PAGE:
Most recently in 2015-16, Larsson netted three goals and 18 points over 82 games played, in which he averaged an impressive 22:31 TOI, a total which ranked second best on the Devils and nearly two minutes greater than his career average. He has long played on the Devils’ top-pairing against the oppositions top line on a nightly basis and still finished the season with a plus 15 +/- rating on a New Jersey team outscored by 20 goals.
Still think Larsson isn’t worth Hall?
At the same time people that don’t see how good Adam Larsson is on daily basis, can’t appreciate him like we did! Edmonton got a real good d
— Ken Daneyko (@KenDaneykoMSG) June 29, 2016
If Ken Danyeko, who knows D-men, says Adam Larsson is a top pairing NHL D-man, that’s good enough for me. Says he’s equal of Hamonic
— Jim Matheson (@NHLbyMatty) June 30, 2016
While he hasn’t spent his career in as notable a hockey market as Edmonton, Larsson undoubtedly impressed a number of people in his days with the Devils, and former teammate turned Minnesota Wild star Zach Parise too was one of them.
This Had To Happen
Well, if you’ve made it this far and still aren’t convinced that Chiarelli and the Oilers didn’t make a calculated, paradigm shifting gamble in the right direction in order to better the Oilers’ future, this is the part where I tell you that this deal simply had to happen.
The facts are indisputable:
- No Oilers Playoff appearance since 2005-56
- Second most goals against since 2005-06 (2422)
- League worst goals against in 2009-10, 2013-14 and 2014-15
- 3 Players drafted after first round since 2005-06 on current roster (68 picks)
Let’s be honest, if the Oilers were to have held onto Hall and began the 2016-17 season with their pre-existing roster intact, would Edmonton be any more competitive than in years passed?
The answer is an unequivocal no.
The team had stagnated. With such a porous blue-line, it wouldn’t matter how potent the Oilers offense is, as no matter how many goals Edmonton scores, on most occasions, more would certainly have been going into their own goal on any given night.
The need to upgrade the Oilers blue-line has long been a well known issue, and one that has been restricting Edmonton’s re-build over the past ten seasons. Sure, moving on from Hall was a painful decision, but at the end of the day, would one rather possess Hall, or a potential Playoff appearance, if not more?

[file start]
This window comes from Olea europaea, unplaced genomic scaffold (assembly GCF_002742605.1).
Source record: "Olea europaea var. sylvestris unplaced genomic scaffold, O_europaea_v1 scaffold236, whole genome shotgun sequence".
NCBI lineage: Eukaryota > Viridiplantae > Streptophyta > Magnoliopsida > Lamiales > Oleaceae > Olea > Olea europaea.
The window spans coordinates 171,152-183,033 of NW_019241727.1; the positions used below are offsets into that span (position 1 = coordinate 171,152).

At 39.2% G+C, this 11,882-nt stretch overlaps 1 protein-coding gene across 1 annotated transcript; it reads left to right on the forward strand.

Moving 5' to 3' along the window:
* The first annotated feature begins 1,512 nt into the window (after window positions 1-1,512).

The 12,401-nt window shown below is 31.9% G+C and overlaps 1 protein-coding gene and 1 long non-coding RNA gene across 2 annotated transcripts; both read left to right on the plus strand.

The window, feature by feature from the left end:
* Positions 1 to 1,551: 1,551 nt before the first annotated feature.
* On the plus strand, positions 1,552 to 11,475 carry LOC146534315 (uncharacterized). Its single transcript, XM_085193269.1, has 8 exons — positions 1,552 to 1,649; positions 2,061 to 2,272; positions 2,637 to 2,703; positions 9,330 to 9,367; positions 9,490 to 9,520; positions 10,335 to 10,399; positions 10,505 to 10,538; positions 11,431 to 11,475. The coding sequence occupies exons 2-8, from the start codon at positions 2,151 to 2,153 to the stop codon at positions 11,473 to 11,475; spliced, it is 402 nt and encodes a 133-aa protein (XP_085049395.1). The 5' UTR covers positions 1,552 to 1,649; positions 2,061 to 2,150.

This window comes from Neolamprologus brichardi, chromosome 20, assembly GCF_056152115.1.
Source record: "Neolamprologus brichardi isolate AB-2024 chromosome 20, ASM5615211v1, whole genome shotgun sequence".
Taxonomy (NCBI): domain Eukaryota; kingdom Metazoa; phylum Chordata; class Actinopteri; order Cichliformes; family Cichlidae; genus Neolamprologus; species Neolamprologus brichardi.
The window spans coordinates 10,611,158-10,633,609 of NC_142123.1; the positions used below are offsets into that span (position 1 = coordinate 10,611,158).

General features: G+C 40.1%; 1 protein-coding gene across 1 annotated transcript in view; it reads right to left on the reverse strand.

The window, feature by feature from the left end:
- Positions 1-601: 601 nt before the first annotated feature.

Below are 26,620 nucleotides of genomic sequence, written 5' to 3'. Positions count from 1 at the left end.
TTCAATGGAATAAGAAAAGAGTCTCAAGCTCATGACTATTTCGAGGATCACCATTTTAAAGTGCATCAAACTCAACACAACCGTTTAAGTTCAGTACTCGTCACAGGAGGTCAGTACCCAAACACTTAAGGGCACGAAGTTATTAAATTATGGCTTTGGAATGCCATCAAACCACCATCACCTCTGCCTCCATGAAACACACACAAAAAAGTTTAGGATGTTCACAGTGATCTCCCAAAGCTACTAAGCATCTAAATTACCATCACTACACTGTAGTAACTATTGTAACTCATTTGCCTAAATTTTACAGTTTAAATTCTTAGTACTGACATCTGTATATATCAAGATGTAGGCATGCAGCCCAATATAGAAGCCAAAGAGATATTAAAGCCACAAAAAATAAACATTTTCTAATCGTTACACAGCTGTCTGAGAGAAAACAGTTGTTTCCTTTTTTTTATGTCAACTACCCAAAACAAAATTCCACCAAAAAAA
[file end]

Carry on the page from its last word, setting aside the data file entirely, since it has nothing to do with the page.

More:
This trade simply had to happen, and if the Oilers and Chiarelli are truly serious about becoming contenders in the big bad Western Conference, this move can only be the first of many major moves to come, the vast majority of which must also include additional pieces of Edmonton’s young core.
Nail Yakupov has little to no opportunity remaining with the Oilers, while Ryan Nugent-Hopkins has essentially been relegated to a third line centre-ice role behind McDavid and Draisaitl, a position which both he and the Oilers know he surely is not deserving of. Both scenarios could and should warrant trades.
At the end of the day, the Oilers’ acquisition of Larsson was a calculated yet necessary gamble.
Edmonton’s team has become a perennial pretender, a fact based strictly on their inability to defend their own zone. Watching the Oilers play defense on a nightly basis has almost become somewhat of a cruel joke, and the only way to change their fortune in the NHL is to break from their current, unsuccessful mould and build their blue-line.
Sure, this process will bring a tremendous amount of pain, with fan favourites and highly valuable players leaving town, but said moves will amount out of the sheer need to find success.
It has been ten years since an Oilers playoff appearance, and both Edmonton management, ownership, and ultimately their fanbase would quite obviously not like to see this trend continue. After years of ineptitude, Edmonton’s roster is simply too skilled to continue to fail on an annual basis.
This team must begin to win games. Simply put.
If trading your best player in order to find team success it what it will take, it goes without saying that Chiarelli would make this move ten out of ten times if it would aid the Oilers in returning the City of Champions to its previous state.
Yes, Larsson is not as valuable as Hall. We get it. But at the end of the day, when trading to address a position of weakness, it is extremely common to overpay for the asset you drastically need. And, at this point in Edmonton’s storied history, this has become incredibly necessary.
Years of mis-drafting will do that.